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I was just going to post and saw you found this. The one negative about rockwool is that I was getting a fair amount of algae, but I understand that has more to do with amount of fertilizer. Regarding light, I'm at 75 PAR under 5,000 K High intensity LED from Orchids Ltd. [This table (all paphs and phrags) has one 4' tube and light is at least 24" above plants canopy.] There is a conversion for FC, but I don't have it. Hope this helps. Also, I was having trouble since that last post with things in rockwool staying wet too long (dead of winter here), especially the smaller pots (which makes no sense to me, but...) So, I have just repotted some phrags in Orchiata 80%, 10% charcoal and 10% growstone. The larger pots, as this one had great roots, but the small 3" did not??? They are requiring more water, obviously, and we will see the results. I also had some brown lesions developing on the leaves, which I thought might have been a result of the staying wet/too much fertilizer. Unfortunately, I learned when I visited Woodstream for their open house last weekend, that my brown lesions are caused by spider mites ?#@?#. Ones so small (apparently flat mites), I cannot see them with 60 power other than to see tiny black specs that look like dust. In any event, I may have re-potted in error... time will tell which they like better as far as potting. Now I have to deal with the spider mites when it's too cold to spray outside. Will try alcohol until spring and pray!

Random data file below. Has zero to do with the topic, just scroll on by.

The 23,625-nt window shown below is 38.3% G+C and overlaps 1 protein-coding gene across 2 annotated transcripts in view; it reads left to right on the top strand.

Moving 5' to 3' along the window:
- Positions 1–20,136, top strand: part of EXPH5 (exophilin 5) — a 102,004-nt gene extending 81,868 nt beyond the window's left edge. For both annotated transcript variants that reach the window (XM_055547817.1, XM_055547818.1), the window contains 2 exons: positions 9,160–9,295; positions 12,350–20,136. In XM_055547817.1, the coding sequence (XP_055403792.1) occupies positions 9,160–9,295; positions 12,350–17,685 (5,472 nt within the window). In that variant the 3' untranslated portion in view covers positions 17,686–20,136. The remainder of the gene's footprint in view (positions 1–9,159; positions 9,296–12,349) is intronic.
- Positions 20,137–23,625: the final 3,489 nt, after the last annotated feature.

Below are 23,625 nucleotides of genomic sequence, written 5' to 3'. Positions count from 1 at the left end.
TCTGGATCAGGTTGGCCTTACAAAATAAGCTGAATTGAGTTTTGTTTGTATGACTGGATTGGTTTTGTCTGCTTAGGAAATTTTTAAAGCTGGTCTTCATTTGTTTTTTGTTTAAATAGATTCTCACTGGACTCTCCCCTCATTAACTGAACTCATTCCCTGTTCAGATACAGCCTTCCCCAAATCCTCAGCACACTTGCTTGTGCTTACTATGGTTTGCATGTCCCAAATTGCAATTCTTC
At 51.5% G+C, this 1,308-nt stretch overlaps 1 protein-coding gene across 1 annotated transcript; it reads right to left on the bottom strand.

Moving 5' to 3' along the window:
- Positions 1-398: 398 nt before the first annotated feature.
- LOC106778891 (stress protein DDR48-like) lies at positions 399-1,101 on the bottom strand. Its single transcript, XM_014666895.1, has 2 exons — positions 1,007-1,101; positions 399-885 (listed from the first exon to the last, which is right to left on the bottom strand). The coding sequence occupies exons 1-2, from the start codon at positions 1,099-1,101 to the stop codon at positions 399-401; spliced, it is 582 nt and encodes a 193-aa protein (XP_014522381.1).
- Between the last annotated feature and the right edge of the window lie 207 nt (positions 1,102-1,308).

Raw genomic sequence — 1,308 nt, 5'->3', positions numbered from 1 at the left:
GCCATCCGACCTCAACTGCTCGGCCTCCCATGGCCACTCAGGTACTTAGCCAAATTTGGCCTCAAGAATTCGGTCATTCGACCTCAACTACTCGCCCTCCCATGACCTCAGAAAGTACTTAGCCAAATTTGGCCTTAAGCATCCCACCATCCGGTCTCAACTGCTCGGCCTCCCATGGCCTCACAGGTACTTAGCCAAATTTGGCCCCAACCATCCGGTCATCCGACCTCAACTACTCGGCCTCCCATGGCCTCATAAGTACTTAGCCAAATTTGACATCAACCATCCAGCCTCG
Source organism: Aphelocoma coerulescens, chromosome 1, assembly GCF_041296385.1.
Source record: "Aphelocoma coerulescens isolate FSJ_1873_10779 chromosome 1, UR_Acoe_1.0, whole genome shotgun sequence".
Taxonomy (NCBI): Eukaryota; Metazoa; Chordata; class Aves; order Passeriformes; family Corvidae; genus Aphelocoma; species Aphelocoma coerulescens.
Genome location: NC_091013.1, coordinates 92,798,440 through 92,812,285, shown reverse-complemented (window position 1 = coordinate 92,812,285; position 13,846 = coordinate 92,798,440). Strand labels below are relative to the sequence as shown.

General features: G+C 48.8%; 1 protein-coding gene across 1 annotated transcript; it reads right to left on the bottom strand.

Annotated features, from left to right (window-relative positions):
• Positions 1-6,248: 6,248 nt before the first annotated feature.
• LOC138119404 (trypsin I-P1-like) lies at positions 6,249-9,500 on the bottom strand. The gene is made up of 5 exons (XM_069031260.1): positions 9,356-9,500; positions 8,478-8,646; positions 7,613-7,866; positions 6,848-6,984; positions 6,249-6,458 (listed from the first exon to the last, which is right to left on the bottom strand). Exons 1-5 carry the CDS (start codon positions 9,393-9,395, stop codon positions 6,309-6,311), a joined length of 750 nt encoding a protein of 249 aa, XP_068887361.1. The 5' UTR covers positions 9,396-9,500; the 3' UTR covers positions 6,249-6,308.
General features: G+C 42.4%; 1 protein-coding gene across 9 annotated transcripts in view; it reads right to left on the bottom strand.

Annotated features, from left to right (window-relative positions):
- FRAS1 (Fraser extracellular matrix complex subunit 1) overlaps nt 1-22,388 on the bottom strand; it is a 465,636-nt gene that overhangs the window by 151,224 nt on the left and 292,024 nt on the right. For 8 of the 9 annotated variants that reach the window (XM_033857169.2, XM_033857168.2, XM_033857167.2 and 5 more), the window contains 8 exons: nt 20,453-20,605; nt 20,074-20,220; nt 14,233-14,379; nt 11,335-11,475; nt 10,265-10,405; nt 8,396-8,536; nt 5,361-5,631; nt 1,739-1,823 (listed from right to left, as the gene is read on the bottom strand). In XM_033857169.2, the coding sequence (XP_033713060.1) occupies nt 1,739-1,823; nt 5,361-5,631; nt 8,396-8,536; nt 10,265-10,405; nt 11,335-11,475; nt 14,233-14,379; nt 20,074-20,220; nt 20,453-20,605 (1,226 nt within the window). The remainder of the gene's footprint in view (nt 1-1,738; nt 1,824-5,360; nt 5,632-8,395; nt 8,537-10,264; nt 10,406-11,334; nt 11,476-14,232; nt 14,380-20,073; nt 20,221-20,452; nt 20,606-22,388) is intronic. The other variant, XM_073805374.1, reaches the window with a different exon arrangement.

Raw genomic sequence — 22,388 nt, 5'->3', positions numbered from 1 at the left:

Dead of winter.. Ha, wait till next week. It's been a mild winter so far in Baltimore. I guess you can't win with phrag mixes, no matter what you try it seems they need to be repotted every few years to keep them happy. Thanks for sharing all your info. I grow my phrags under similar conditions, LED (two 1800w UV full spectrum x6 COB from Amazon on lightrail movers), recently switched from two 250w HID metal halide agrosun bulbs. But I'm in a basement grow room where the humidity moves between 64 and 87%, temps in the winter are 65-78F. I grow most of them in a Orchiata/ Perlite / Charcoal mix also, but recently moved to replace the Orchiata with kiwi bark to see if it would hold up longer. I water through the pot almost every other day with RO, and I grow on a bench, not a tray. I use to grow in a tray of water and spent hours each weekend cleaning out the tray, but they LOVED it.